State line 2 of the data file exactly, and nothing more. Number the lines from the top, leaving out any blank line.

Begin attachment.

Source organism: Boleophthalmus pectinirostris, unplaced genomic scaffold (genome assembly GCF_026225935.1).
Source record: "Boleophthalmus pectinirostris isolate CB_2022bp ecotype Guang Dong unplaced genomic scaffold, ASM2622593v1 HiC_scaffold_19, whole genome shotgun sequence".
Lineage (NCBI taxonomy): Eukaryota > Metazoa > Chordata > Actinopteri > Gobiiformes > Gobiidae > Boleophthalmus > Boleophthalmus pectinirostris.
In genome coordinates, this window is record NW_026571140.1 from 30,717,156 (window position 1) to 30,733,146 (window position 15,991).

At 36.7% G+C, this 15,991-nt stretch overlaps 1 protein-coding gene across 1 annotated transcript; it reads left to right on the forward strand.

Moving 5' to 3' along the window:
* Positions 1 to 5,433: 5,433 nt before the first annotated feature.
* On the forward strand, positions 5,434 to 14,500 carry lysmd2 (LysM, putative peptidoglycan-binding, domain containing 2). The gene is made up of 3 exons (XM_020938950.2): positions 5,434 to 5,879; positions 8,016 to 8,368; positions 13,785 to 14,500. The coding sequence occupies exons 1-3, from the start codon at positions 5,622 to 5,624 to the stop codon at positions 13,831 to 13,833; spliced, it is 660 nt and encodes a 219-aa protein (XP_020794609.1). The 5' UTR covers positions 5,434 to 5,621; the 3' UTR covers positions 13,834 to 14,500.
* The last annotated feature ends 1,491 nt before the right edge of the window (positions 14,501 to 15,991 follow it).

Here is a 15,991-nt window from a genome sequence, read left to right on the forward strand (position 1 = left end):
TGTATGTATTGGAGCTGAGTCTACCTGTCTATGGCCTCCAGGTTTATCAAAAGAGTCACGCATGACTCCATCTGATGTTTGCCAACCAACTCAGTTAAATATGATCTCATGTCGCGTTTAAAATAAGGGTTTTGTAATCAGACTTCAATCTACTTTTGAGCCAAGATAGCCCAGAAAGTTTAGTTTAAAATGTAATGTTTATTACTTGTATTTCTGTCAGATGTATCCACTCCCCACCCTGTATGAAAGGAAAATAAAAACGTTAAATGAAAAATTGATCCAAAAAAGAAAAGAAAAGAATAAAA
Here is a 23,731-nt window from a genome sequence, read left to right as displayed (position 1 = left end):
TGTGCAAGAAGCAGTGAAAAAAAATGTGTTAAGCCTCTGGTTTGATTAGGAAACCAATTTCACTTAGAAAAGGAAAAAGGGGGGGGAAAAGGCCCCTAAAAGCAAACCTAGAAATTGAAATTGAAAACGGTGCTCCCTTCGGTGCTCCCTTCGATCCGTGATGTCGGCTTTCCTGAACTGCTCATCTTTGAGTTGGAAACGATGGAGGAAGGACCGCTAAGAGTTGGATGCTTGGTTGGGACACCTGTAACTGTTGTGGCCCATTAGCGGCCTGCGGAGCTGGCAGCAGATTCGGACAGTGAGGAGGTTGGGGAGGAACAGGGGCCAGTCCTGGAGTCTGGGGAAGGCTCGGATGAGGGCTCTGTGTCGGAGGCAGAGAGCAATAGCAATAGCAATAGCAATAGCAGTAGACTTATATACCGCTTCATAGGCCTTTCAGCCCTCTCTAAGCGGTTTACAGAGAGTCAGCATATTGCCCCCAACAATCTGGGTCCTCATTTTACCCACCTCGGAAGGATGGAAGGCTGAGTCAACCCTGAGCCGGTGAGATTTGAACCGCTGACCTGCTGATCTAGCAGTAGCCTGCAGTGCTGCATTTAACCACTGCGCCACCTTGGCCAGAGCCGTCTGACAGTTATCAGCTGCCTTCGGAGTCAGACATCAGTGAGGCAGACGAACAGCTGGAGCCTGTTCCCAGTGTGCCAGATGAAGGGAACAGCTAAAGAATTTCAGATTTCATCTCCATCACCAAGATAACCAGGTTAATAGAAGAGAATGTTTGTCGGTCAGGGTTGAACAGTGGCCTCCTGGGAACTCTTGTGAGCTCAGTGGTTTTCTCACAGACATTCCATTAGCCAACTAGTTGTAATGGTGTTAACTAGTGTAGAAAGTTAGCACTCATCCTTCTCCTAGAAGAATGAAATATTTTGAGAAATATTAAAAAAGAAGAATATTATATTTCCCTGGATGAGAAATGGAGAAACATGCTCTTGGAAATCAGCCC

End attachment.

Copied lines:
Source record: "Boleophthalmus pectinirostris isolate CB_2022bp ecotype Guang Dong unplaced genomic scaffold, ASM2622593v1 HiC_scaffold_19, whole genome shotgun sequence".